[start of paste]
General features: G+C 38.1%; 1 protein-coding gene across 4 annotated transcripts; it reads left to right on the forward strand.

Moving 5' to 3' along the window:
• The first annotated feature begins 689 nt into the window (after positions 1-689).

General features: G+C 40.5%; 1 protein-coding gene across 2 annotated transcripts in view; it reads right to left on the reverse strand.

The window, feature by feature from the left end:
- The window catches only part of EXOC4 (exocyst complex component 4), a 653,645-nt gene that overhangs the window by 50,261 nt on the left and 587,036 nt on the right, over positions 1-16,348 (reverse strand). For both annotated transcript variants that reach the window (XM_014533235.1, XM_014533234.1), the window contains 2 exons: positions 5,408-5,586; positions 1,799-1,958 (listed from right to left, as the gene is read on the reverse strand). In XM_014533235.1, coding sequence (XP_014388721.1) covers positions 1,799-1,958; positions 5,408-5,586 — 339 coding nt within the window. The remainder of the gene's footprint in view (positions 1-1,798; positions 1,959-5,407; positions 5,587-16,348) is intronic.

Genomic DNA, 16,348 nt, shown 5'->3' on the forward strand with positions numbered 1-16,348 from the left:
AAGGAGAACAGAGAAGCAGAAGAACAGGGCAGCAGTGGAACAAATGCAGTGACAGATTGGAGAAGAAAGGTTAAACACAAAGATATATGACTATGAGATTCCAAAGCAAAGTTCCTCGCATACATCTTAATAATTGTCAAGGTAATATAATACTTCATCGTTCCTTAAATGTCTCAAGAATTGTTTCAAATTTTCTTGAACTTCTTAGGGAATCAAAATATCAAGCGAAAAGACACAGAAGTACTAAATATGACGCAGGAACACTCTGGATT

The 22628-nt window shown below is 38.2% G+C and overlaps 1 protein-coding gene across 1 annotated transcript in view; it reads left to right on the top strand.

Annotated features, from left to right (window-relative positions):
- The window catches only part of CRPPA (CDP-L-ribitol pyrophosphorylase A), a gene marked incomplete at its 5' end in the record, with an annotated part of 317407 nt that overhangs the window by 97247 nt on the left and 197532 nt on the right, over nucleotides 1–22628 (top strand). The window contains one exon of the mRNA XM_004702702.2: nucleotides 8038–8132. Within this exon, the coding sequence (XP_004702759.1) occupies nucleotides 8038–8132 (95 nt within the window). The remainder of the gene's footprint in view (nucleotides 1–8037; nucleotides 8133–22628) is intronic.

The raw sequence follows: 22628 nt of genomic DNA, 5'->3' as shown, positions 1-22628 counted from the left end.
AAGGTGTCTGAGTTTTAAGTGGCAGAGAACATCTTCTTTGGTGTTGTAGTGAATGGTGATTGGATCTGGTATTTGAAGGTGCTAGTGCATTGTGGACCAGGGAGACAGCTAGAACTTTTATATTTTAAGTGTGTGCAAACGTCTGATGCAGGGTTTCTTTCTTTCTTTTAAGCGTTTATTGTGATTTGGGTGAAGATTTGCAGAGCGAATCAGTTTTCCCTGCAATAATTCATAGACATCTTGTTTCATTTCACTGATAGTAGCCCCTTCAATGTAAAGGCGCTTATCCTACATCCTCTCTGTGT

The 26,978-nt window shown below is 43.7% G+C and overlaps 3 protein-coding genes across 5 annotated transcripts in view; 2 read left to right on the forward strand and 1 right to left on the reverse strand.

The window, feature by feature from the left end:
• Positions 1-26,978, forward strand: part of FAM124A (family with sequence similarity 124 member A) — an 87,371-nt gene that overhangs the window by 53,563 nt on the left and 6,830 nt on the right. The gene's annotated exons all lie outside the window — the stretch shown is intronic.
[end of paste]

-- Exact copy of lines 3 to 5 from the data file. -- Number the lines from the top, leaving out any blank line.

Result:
• The first annotated feature begins 689 nt into the window (after positions 1-689).

General features: G+C 40.5%; 1 protein-coding gene across 2 annotated transcripts in view; it reads right to left on the reverse strand.

The window, feature by feature from the left end: